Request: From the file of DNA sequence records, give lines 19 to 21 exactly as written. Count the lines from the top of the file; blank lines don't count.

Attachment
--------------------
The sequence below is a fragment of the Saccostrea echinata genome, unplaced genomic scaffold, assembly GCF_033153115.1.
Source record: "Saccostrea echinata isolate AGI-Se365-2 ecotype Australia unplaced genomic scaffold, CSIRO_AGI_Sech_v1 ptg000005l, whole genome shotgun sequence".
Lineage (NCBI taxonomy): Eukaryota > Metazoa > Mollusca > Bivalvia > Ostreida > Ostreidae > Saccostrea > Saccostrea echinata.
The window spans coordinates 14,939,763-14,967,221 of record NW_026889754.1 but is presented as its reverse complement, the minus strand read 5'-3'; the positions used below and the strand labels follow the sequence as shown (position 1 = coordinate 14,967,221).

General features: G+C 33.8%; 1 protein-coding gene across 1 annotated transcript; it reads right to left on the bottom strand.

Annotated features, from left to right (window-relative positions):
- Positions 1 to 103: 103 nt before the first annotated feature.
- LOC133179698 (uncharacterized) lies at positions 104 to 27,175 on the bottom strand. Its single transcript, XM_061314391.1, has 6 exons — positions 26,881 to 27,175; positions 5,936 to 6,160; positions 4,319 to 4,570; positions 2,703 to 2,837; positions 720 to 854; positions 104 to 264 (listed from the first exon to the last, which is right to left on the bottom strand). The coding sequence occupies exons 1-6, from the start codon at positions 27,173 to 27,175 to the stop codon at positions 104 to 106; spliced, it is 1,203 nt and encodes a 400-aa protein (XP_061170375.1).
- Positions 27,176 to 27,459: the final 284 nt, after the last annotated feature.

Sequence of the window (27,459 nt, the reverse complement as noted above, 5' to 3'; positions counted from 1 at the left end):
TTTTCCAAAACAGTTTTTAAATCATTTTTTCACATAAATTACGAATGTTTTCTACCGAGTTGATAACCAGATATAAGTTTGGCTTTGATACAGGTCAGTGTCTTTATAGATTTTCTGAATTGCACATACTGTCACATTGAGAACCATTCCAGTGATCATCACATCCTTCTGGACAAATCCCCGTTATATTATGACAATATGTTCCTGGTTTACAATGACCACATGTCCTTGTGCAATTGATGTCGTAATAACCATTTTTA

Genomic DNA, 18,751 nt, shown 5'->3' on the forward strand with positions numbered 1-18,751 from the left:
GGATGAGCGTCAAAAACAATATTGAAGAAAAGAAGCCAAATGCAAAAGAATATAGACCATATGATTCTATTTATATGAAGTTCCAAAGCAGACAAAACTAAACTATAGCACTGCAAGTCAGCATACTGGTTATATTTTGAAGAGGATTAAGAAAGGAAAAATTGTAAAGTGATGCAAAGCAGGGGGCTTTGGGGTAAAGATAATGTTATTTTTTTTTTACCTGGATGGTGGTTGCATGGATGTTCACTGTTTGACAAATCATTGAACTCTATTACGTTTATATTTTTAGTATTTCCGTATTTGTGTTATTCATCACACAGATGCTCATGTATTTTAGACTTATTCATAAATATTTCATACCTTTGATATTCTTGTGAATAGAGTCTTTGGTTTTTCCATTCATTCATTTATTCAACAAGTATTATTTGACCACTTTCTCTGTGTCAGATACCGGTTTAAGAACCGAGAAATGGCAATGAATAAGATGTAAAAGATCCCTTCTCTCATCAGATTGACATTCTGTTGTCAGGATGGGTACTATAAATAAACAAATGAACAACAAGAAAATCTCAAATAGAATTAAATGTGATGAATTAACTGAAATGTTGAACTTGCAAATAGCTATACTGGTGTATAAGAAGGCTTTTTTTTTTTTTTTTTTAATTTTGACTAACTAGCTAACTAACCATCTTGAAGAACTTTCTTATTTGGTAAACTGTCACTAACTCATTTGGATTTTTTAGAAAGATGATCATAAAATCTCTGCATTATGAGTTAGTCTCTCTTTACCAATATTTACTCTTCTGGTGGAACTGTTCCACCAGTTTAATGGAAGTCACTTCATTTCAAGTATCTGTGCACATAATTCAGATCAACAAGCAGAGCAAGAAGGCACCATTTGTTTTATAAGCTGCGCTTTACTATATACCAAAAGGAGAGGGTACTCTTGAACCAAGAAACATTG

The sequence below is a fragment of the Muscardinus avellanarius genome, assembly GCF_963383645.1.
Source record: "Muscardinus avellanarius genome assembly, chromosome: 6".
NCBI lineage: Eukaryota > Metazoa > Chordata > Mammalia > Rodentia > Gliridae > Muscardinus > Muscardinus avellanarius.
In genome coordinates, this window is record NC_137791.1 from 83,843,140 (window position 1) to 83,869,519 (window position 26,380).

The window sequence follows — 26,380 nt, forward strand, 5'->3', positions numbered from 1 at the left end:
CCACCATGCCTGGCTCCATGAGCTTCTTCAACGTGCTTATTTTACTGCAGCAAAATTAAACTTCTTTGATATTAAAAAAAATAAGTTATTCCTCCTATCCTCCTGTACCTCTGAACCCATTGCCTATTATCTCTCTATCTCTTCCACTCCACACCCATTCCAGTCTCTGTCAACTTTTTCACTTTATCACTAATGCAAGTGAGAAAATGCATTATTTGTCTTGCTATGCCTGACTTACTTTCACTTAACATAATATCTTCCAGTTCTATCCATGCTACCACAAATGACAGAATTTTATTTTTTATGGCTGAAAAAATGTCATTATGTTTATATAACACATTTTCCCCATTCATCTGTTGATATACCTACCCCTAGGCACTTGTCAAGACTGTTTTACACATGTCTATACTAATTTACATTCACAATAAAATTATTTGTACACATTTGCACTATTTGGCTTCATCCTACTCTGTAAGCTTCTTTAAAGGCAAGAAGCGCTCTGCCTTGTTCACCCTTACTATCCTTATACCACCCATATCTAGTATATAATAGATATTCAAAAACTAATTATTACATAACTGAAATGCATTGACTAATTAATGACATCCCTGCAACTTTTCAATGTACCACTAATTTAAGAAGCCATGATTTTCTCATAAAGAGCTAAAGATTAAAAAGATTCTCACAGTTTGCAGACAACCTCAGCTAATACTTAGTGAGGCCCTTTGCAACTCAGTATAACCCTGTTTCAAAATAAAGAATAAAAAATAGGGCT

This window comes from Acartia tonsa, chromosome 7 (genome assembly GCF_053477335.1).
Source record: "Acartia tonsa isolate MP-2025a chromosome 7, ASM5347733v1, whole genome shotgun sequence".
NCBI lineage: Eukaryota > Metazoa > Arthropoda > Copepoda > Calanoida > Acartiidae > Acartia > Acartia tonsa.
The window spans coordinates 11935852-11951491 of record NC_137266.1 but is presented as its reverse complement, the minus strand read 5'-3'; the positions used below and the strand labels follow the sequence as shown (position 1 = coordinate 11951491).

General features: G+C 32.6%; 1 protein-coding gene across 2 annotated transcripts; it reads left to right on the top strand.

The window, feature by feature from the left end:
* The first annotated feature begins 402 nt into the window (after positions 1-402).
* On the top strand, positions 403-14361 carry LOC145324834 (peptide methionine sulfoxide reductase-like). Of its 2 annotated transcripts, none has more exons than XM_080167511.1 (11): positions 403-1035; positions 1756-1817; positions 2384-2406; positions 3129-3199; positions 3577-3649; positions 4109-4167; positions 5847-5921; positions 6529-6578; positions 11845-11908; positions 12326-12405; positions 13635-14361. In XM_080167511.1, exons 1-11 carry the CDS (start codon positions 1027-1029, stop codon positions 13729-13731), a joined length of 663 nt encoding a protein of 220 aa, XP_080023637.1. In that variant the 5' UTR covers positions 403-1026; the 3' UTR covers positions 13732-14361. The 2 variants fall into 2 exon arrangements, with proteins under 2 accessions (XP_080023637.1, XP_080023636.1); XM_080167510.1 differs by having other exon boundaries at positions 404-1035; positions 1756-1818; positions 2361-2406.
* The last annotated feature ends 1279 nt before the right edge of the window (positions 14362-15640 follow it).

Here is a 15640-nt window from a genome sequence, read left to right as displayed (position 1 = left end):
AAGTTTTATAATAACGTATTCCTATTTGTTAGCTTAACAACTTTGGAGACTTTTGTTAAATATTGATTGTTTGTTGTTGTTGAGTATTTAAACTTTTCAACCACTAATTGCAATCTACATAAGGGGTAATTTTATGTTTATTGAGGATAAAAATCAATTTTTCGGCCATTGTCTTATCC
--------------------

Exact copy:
CCACCATGCCTGGCTCCATGAGCTTCTTCAACGTGCTTATTTTACTGCAGCAAAATTAAACTTCTTTGATATTAAAAAAAATAAGTTATTCCTCCTATCCTCCTGTACCTCTGAACCCATTGCCTATTATCTCTCTATCTCTTCCACTCCACACCCATTCCAGTCTCTGTCAACTTTTTCACTTTATCACTAATGCAAGTGAGAAAATGCATTATTTGTCTTGCTATGCCTGACTTACTTTCACTTAACATAATATCTTCCAGTTCTATCCATGCTACCACAAATGACAGAATTTTATTTTTTATGGCTGAAAAAATGTCATTATGTTTATATAACACATTTTCCCCATTCATCTGTTGATATACCTACCCCTAGGCACTTGTCAAGACTGTTTTACACATGTCTATACTAATTTACATTCACAATAAAATTATTTGTACACATTTGCACTATTTGGCTTCATCCTACTCTGTAAGCTTCTTTAAAGGCAAGAAGCGCTCTGCCTTGTTCACCCTTACTATCCTTATACCACCCATATCTAGTATATAATAGATATTCAAAAACTAATTATTACATAACTGAAATGCATTGACTAATTAATGACATCCCTGCAACTTTTCAATGTACCACTAATTTAAGAAGCCATGATTTTCTCATAAAGAGCTAAAGATTAAAAAGATTCTCACAGTTTGCAGACAACCTCAGCTAATACTTAGTGAGGCCCTTTGCAACTCAGTATAACCCTGTTTCAAAATAAAGAATAAAAAATAGGGCT

This window comes from Acartia tonsa, chromosome 7 (genome assembly GCF_053477335.1).
Source record: "Acartia tonsa isolate MP-2025a chromosome 7, ASM5347733v1, whole genome shotgun sequence".